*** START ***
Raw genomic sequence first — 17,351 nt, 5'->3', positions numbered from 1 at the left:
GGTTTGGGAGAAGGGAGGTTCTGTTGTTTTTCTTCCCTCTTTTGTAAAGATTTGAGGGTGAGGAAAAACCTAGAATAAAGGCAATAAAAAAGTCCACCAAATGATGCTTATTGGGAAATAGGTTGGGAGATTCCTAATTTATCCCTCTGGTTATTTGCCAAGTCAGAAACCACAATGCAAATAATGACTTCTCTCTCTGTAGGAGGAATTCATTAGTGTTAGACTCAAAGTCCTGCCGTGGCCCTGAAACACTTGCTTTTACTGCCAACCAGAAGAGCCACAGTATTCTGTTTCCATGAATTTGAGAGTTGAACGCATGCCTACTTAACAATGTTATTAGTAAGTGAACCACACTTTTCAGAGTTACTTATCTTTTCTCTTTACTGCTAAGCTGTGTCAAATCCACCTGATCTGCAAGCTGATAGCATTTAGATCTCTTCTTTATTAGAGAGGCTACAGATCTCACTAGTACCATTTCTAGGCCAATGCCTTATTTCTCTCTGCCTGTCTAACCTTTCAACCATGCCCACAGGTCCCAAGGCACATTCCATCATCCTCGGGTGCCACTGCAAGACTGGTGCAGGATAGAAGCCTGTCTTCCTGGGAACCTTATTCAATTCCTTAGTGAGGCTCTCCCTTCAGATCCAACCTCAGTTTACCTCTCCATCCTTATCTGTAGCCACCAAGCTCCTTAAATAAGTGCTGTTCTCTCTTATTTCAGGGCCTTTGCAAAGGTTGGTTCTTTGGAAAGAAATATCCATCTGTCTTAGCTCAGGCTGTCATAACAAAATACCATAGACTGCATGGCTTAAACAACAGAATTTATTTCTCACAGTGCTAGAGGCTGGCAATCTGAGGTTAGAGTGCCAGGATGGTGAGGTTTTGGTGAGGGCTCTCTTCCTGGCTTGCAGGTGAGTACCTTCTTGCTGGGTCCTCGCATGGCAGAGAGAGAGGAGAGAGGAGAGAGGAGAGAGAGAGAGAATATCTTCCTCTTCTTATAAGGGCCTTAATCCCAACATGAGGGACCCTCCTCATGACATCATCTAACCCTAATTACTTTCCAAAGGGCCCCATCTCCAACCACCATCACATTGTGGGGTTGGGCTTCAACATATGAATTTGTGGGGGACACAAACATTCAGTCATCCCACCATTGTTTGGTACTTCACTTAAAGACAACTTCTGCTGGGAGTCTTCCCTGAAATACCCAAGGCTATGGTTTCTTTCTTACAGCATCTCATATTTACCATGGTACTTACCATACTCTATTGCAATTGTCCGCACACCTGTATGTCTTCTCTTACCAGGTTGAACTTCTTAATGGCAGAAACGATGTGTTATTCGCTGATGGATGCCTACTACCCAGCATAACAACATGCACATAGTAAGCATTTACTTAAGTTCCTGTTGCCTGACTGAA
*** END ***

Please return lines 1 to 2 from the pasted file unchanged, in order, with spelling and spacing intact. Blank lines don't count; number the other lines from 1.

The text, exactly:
Raw genomic sequence first — 17,351 nt, 5'->3', positions numbered from 1 at the left:
GGTTTGGGAGAAGGGAGGTTCTGTTGTTTTTCTTCCCTCTTTTGTAAAGATTTGAGGGTGAGGAAAAACCTAGAATAAAGGCAATAAAAAAGTCCACCAAATGATGCTTATTGGGAAATAGGTTGGGAGATTCCTAATTTATCCCTCTGGTTATTTGCCAAGTCAGAAACCACAATGCAAATAATGACTTCTCTCTCTGTAGGAGGAATTCATTAGTGTTAGACTCAAAGTCCTGCCGTGGCCCTGAAACACTTGCTTTTACTGCCAACCAGAAGAGCCACAGTATTCTGTTTCCATGAATTTGAGAGTTGAACGCATGCCTACTTAACAATGTTATTAGTAAGTGAACCACACTTTTCAGAGTTACTTATCTTTTCTCTTTACTGCTAAGCTGTGTCAAATCCACCTGATCTGCAAGCTGATAGCATTTAGATCTCTTCTTTATTAGAGAGGCTACAGATCTCACTAGTACCATTTCTAGGCCAATGCCTTATTTCTCTCTGCCTGTCTAACCTTTCAACCATGCCCACAGGTCCCAAGGCACATTCCATCATCCTCGGGTGCCACTGCAAGACTGGTGCAGGATAGAAGCCTGTCTTCCTGGGAACCTTATTCAATTCCTTAGTGAGGCTCTCCCTTCAGATCCAACCTCAGTTTACCTCTCCATCCTTATCTGTAGCCACCAAGCTCCTTAAATAAGTGCTGTTCTCTCTTATTTCAGGGCCTTTGCAAAGGTTGGTTCTTTGGAAAGAAATATCCATCTGTCTTAGCTCAGGCTGTCATAACAAAATACCATAGACTGCATGGCTTAAACAACAGAATTTATTTCTCACAGTGCTAGAGGCTGGCAATCTGAGGTTAGAGTGCCAGGATGGTGAGGTTTTGGTGAGGGCTCTCTTCCTGGCTTGCAGGTGAGTACCTTCTTGCTGGGTCCTCGCATGGCAGAGAGAGAGGAGAGAGGAGAGAGGAGAGAGAGAGAGAATATCTTCCTCTTCTTATAAGGGCCTTAATCCCAACATGAGGGACCCTCCTCATGACATCATCTAACCCTAATTACTTTCCAAAGGGCCCCATCTCCAACCACCATCACATTGTGGGGTTGGGCTTCAACATATGAATTTGTGGGGGACACAAACATTCAGTCATCCCACCATTGTTTGGTACTTCACTTAAAGACAACTTCTGCTGGGAGTCTTCCCTGAAATACCCAAGGCTATGGTTTCTTTCTTACAGCATCTCATATTTACCATGGTACTTACCATACTCTATTGCAATTGTCCGCACACCTGTATGTCTTCTCTTACCAGGTTGAACTTCTTAATGGCAGAAACGATGTGTTATTCGCTGATGGATGCCTACTACCCAGCATAACAACATGCACATAGTAAGCATTTACTTAAGTTCCTGTTGCCTGACTGAA